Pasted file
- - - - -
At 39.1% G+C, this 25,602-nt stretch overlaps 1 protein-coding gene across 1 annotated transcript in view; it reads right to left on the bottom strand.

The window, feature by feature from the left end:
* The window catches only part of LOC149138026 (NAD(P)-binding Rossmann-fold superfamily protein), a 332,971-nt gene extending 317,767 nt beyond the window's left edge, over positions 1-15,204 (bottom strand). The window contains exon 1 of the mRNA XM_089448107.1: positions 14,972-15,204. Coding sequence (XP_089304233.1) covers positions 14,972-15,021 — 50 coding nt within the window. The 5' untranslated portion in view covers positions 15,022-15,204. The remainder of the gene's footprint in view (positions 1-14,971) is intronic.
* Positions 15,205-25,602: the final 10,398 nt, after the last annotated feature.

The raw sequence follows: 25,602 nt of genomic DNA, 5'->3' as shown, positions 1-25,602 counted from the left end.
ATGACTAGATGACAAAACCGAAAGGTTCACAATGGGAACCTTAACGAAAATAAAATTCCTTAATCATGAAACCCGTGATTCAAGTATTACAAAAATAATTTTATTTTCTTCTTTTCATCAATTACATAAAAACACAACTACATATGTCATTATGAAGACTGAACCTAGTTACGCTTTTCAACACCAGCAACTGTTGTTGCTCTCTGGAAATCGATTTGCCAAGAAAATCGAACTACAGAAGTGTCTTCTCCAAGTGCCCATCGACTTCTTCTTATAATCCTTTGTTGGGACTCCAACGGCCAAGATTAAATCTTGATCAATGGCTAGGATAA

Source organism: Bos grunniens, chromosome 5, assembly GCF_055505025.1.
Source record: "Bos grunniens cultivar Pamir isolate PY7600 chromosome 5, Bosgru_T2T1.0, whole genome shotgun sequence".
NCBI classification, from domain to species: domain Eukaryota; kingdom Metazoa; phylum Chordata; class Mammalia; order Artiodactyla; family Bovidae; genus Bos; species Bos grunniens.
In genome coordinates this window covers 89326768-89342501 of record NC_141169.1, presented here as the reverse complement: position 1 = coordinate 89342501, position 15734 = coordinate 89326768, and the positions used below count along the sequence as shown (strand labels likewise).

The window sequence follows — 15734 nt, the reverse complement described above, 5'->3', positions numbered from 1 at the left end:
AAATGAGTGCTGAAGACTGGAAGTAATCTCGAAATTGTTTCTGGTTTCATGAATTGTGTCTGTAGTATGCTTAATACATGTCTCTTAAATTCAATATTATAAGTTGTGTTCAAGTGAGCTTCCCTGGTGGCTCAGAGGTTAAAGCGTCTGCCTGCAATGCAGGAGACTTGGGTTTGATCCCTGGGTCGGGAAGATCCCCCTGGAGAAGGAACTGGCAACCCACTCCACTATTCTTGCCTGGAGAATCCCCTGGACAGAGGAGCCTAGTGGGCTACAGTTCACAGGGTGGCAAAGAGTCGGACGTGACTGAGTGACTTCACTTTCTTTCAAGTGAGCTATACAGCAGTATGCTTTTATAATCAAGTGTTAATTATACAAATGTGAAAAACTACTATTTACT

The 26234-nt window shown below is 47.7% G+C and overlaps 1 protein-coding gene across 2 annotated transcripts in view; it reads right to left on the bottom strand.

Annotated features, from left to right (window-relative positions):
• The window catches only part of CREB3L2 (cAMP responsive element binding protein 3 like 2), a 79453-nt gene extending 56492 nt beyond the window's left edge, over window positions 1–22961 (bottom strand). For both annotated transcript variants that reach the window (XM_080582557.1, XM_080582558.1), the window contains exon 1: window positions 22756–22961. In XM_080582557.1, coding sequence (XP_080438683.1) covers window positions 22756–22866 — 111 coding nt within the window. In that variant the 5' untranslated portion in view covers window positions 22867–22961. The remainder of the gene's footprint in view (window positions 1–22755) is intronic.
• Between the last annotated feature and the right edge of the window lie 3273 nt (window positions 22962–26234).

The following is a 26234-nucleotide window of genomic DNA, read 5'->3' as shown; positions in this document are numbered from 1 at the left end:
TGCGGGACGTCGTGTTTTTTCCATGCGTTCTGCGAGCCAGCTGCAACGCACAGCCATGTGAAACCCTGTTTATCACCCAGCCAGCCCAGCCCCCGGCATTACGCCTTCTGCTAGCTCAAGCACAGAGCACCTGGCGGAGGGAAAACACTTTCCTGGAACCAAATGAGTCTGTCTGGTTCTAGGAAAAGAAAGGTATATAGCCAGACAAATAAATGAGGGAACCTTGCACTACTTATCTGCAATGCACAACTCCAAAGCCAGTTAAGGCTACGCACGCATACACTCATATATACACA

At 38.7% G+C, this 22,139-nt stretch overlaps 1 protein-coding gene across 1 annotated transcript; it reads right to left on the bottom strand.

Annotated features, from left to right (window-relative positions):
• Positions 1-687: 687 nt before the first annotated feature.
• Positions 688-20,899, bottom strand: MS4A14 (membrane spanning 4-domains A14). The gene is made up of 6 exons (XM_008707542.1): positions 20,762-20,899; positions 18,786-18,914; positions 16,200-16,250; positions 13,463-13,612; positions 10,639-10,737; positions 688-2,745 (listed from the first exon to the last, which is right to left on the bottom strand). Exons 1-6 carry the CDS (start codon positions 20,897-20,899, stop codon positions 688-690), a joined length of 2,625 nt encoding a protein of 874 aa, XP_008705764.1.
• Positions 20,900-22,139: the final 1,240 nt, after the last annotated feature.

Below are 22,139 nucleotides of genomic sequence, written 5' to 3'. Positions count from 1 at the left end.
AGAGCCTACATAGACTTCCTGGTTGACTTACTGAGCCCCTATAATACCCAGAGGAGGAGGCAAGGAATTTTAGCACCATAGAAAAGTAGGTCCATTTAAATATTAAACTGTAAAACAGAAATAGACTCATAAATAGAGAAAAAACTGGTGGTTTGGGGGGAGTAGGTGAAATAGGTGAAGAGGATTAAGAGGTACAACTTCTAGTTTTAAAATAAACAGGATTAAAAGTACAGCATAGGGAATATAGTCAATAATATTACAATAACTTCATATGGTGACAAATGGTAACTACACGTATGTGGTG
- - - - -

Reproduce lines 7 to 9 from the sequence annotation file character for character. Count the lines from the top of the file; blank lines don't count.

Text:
Source organism: Bos grunniens, chromosome 5, assembly GCF_055505025.1.
Source record: "Bos grunniens cultivar Pamir isolate PY7600 chromosome 5, Bosgru_T2T1.0, whole genome shotgun sequence".
NCBI classification, from domain to species: domain Eukaryota; kingdom Metazoa; phylum Chordata; class Mammalia; order Artiodactyla; family Bovidae; genus Bos; species Bos grunniens.